It may also be preferred to admix further conjugated, partially conjugated or non-conjugated polymers, oligomers, dendrimers or low-molecular-weight compounds with the phosphorescent polymer. The addition of further components may prove appropriate for some applications; thus, for example, addition of an electronically active substance enables the hole or electron injection or the hole or electron transport to be improved in the corresponding blend. The additional component may also improve the singlet-triplet transfer or itself emit light. The addition of electronically inert compounds may also be helpful in order, for example, to control the viscosity of a solution or the morphology of the film formed. The present invention likewise relates to the resultant blends.
The invention furthermore relates to solutions and formulations of one or more phosphorescent copolymers or blends according to the invention in one or more solvents. The way in which polymer solutions can be prepared is described, for example, in WO 02/072714, in WO 03/019694 and in the literature cited therein. These solutions can be used in order to produce thin polymer layers, for example by area-coating methods (for example spin coating) or printing processes (for example ink-jet printing).
The phosphorescent copolymers according to the invention can be used in PLEDs, in particular as electroluminescent materials (=emitting materials). For the construction of PLEDs, use is generally made of a general process which should be adapted correspondingly for the individual case. A process of this type has been described in detail, for example, in WO 04/037887. These PLEDs generally also comprise at least one hole-injection layer, for example comprising PEDOT (doped polyethylene-dioxythiophene); the use of an interlayer between the emitting layer and the hole-injection layer may also prove appropriate, for example in order to increase the lifetime.
The invention therefore also relates to the use of a phosphorescent copolymer according to the invention in a PLED.
The invention likewise relates to a PLED having one or more layers, where at least one of these layers comprises at least one phosphorescent copolymer according to the invention.
The phosphorescent copolymers according to the invention have the following surprising advantages over the prior art:
- The efficiency of the light emission by the triplet emitter is comparable or better in copolymers according to the invention compared with copolymers in accordance with the prior art. This is the case, in particular, compared with the branched copolymers mentioned in EP 1138746, which exhibit fluorescence, where the latter do not originate from the metal complex, but instead from the polymer backbone and the efficiency thereof is consequently significantly lower than in copolymers according to the invention. The efficiency is also higher compared with blends of comparable polymers which do not comprise metal complexes with low-molecular-weight metal complexes.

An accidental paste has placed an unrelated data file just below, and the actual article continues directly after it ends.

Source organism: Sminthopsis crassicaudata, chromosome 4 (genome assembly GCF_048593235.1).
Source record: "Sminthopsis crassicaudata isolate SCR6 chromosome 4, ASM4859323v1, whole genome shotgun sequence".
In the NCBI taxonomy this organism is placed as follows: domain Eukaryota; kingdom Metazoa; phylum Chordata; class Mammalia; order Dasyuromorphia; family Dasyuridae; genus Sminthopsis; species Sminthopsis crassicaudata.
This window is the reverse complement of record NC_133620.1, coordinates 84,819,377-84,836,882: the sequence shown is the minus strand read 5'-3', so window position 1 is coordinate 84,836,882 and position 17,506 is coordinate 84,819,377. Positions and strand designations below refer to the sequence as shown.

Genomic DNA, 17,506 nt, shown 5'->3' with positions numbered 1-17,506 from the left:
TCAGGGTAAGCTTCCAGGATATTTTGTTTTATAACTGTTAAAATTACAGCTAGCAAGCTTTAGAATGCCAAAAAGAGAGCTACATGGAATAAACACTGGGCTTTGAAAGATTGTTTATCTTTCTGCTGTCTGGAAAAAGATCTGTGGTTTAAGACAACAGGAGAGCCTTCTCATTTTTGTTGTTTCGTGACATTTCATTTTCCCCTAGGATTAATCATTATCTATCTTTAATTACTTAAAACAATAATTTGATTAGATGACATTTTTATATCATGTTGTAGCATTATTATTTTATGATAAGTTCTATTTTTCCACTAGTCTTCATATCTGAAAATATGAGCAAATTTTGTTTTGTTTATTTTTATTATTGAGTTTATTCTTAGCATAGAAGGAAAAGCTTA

- The lifetime is longer compared with copolymers in accordance with the prior art.
- Compared with phosphorescent mixtures in accordance with the prior art, the problem of separation of the components does not exist in the case of the phosphorescent copolymers according to the invention, resulting in more uniform light emission from the corresponding pixel.
- The phosphorescent polymers according to the invention have surprisingly high solubility and can therefore also be processed very well from solution.
- The phosphorescent polymers according to the invention are obtainable synthetically in a simple manner and in high yield, which is not the case for polymers in accordance with the prior art. Resource-conserving use of the rare metals in the triplet emitters is consequently possible.
- The polymers comprise fewer triplet emitters than polymers in accordance with the prior art. This makes a further contribution to resource-conserving use of the rare metals.
The present application text and the following examples are directed to the use of phosphorescent copolymers according to the invention in relation to PLEDs and the corresponding displays. In spite of this restriction of the description, it is possible for the person skilled in the art, without further inventive step, also to use the polymers according to the invention for further uses in other electronic devices, for example for organic solar cells (O-SCs), non-linear optics, organic optical detectors, organic field-quench devices (O-FQDs) or also organic laser diodes (O-lasers), to mention but a few applications. The present invention also relates to these.
Synthesis of the Iridium Compounds
a) Synthesis of tris(3-bromophenylisoquinoline)iridium (Ir1)
The invention is explained in greater detail by the following examples without wishing it to be restricted thereby.
- b) Synthesis of bis(3-bromophenylisoquinoline)(phenylisoquinoline)iridium (Ir2) and of bis(3-bromophenylisoquinoline)(benzothienylpyridyl)iridium (Ir3)
The synthesis of monomer Ir1 was carried out by bromination of tris(phenylisoquinoline)iridium(III) as described in WO 02/068435.
- c) Synthesis of a Soluble Iridium Compound (Ir4)
The syntheses of monomers Ir2 and Ir3 were carried out as described in the unpublished application DE 10350606.3.